Below is my response to the post that Dan removed. The context of my response is lost, but it that doesn't matter much. It could really be to anyone who criticizes another's decision in the mountains without having the facts straight while not providing any insight into how one should have acted differently. I'm all for criticism as long as it's truthful and constructive.
This post by "An Old Friend" is non-productive for the following reasons.
(1) It does not have the facts straight regarding avalanche warnings. There have not been any avalanche warnings for the mountain range where Splattski triggered an avalanche. In fact, there has never been an avalanche warning for that range because there never has been avalanche advisory provided for that range. The avalanche warnings for other mountain ranges over the past week are related to loading of a deep instability that formed during the dry period in January and February. The avalanche triggered by Splattski appears to have been a windslab that formed in the few hours prior, and is not related to the deep instability.
(2) It does not have the facts straight regarding the "posts on this board talking or warning of the current danger". The only posts that I am aware of spoke of this deep instability, and not newly formed windslabs.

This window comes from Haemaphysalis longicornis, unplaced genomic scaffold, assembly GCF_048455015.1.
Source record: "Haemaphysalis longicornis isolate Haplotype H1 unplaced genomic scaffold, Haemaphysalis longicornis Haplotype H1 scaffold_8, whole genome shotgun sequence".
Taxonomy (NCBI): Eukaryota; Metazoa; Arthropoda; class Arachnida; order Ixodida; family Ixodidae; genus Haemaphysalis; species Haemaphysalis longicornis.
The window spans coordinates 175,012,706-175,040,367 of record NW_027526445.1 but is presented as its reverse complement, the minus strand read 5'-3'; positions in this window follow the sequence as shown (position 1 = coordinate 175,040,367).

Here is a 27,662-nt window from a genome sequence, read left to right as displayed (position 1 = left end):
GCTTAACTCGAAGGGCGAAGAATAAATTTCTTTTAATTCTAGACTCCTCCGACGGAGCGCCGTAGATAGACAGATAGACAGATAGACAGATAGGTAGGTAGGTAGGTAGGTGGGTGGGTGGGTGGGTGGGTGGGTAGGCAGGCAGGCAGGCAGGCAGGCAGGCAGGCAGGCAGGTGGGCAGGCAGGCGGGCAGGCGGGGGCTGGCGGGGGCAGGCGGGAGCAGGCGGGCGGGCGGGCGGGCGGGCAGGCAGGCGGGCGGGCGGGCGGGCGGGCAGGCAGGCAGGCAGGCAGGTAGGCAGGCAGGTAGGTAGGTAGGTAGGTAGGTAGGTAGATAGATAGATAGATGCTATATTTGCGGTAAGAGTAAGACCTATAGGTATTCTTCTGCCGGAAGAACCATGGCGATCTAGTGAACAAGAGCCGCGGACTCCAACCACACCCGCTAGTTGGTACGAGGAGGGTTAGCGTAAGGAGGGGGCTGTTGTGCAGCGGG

(3) It doesn't provide any insight into how Splattski could have done things differently (other than apparently not being in the mountains at all yesterday) or ask any questions of the incident to further the learning process.
(4) Because it is critical of Splattski's decisions, both yesterday and over the past 2 years, without providing any information that could further the discussion, it discourages him and others from talking about their avalanche incidents in a public forum. That would be a shame because people learn from other's mistakes.
(5) It's done anomalously. I believe a name should be provided when someone is critical of another's decisions.
Here is my take. This is Splattski's first avalanche incident despite having traveled extensively in snow-covered mountains over the past several decades. That's better than most. He admitted his mistake in a public forum so that others can learn from it. I'm giving him a "pass" on this one, and saying I'm glad nobody was injured and wishing him well on his travels for the remainder of this snow season.
And I'll add my own snowpack observations, albeit from a completely different part of Idaho. The wind hammered the Boise Mountains yesterday. Strong winds were from many points of the compass, mainly NE, E, SE, and SW. After approaching our intended touring area for over an hour, the winds caused us to change our plans. We spent the day skiing protected slopes out of the wind and away from any windslabs, mostly in the trees on N- and NW-facing slopes. The turning was quite good and the trail-breaking was easy.